24 November 2015

Science and religion

I've written on this topic before, but I want to write again following a meeting last night arranged in Cambridge by the Faraday Institute. It was their annual reception and the first time I have taken part in a meeting. I plan to go to some of the public lectures as well.

The Faraday Institute Website
The Faraday Institute Website
The Faraday Institute for Science and Religion was created ten years ago to facilitate study and
discussion about science and religion.

It has an interdisciplinary, academic research program, but it also offers courses, lectures, seminars and conferences. Much of the material is online, available free of charge.

Last night's meeting began with something to eat and drink and a chance to circulate and chat. Then we heard Sir Colin John Humphreys, a physicist and Director of Research at Cambridge University, speaking on aspects of life as both a scientist and a Christian. He reminded us that it's important to read the Bible and pray.

Finally we had group discussions. Groups had been chosen so that people with similar scientific interests were gathered together. so my group was broadly biological.

The discussion was very helpful. We talked about the questions that people ask us, we discussed how to approach conversations rationally and non-confrontationally (being confrontational is a particular weakness of mine). And we considered the difficulties of a busy career in science and finding time for Christian actvities in the midst of it all. I was able to point out the dangers of dualism in our lives and how it's not about the proportion of our time that we spend on this activity or that, but whether we are kind to the person working beside us. In other words, do we reveal the fruit of the Spirit in every part of life; Christian ways of being and living should fill all that we do.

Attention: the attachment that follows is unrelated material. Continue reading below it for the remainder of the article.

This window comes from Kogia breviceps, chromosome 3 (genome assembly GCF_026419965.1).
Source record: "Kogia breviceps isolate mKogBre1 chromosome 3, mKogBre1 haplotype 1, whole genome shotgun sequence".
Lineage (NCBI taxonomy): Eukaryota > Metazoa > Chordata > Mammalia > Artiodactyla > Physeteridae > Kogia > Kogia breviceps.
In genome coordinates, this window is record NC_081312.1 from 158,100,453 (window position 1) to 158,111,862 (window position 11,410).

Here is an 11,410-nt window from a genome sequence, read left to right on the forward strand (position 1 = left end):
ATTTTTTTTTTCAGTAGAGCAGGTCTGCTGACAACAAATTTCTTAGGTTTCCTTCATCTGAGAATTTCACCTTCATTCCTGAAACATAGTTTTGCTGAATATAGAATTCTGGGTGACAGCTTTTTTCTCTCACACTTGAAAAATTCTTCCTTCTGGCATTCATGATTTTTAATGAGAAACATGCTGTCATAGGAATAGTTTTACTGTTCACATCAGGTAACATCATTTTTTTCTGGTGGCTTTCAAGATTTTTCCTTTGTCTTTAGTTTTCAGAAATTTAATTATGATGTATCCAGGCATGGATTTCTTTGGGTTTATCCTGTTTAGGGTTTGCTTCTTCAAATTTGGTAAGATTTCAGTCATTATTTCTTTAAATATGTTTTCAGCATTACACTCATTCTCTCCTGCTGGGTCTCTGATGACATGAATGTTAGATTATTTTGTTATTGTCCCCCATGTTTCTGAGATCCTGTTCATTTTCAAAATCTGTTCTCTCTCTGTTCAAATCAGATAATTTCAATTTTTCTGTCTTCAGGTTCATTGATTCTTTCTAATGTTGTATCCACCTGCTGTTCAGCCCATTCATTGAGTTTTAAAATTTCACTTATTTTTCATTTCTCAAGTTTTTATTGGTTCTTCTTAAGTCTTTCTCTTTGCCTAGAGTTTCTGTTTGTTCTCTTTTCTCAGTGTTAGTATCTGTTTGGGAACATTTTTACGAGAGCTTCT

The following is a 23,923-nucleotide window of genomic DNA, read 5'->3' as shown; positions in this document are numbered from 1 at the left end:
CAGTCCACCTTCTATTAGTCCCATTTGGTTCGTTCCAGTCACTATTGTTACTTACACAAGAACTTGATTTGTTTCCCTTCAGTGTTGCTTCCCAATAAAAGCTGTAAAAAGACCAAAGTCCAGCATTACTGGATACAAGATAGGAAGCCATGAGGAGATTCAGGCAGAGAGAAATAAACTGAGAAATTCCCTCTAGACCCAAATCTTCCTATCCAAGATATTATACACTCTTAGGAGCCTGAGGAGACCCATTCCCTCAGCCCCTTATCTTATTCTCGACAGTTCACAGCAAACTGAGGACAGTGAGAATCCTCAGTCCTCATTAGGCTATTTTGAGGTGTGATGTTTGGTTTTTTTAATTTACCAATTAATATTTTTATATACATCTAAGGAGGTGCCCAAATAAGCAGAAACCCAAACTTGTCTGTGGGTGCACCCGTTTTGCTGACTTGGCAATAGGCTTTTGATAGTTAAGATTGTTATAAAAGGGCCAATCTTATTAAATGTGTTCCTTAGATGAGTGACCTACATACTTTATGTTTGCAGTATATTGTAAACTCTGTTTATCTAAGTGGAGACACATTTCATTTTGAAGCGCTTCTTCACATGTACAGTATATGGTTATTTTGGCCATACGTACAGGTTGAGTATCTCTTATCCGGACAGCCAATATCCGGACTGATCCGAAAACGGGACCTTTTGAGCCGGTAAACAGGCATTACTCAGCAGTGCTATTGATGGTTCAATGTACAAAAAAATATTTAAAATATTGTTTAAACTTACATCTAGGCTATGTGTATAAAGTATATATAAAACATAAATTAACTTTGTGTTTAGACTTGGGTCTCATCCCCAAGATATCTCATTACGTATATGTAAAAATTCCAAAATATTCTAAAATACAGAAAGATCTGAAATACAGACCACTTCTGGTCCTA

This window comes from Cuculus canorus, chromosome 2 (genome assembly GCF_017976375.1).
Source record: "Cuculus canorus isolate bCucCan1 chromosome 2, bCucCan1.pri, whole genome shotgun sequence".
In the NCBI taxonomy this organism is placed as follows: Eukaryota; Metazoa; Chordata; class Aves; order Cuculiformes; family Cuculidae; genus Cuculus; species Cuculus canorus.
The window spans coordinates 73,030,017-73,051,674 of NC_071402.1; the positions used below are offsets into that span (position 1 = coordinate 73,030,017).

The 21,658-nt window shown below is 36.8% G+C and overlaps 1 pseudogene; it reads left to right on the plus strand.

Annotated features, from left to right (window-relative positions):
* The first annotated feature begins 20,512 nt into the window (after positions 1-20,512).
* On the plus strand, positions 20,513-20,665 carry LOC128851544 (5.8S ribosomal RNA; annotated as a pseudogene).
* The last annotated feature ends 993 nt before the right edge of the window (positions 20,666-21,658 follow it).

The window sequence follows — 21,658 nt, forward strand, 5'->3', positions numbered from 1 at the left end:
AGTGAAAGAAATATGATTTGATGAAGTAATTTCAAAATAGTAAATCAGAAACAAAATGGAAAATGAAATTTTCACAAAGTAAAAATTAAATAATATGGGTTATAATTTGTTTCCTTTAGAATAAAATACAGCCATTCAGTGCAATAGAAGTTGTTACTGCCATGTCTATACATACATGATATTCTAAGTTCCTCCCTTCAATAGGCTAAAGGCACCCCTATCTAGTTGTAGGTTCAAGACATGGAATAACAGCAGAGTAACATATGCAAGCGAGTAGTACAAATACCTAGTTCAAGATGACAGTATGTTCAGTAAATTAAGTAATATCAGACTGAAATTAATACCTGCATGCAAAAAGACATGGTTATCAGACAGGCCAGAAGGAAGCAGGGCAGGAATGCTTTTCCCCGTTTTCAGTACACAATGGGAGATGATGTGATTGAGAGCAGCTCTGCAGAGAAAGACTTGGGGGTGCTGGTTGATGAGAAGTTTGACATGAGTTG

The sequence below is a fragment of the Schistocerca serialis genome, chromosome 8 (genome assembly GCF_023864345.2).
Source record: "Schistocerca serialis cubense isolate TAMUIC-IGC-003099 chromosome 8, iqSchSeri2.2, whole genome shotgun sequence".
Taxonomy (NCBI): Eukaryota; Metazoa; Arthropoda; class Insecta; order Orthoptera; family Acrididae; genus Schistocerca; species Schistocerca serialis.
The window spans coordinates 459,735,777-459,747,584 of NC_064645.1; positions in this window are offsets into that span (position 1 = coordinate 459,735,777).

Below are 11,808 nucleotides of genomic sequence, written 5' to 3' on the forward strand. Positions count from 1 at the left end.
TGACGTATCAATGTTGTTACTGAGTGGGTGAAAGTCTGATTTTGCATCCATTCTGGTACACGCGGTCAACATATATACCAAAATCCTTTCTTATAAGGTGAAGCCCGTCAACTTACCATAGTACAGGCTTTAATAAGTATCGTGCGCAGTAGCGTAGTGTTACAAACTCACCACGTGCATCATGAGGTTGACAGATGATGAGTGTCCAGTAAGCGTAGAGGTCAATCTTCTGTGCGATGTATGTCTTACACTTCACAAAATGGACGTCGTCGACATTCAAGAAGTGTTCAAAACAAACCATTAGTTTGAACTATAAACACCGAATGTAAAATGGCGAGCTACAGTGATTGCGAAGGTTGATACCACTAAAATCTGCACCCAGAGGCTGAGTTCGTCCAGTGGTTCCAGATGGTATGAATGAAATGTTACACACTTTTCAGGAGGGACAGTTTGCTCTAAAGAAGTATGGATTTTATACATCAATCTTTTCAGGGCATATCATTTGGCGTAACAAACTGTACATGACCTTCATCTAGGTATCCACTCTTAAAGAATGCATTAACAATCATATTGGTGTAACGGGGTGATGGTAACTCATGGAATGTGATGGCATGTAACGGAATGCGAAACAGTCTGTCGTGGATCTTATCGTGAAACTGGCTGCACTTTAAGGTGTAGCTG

We heard about the opportunities the Faraday Institute has in British schools, answering questions that most concern young people. Our group's moderator was Lizzie Coyle who is the Institute's Youth and Schools Outreach Officer; she told us that the commonest questions she hears include  'Why is there so much suffering in the world', and the usual questions about evolution.

It was a great evening and I met some really good people. I would like to revisit the work of the Faraday Institute again on this blog; perhaps next time I can introduce some of the good thinking from lectures and seminars.

Useful link - The Faraday Institute for Science and Religion

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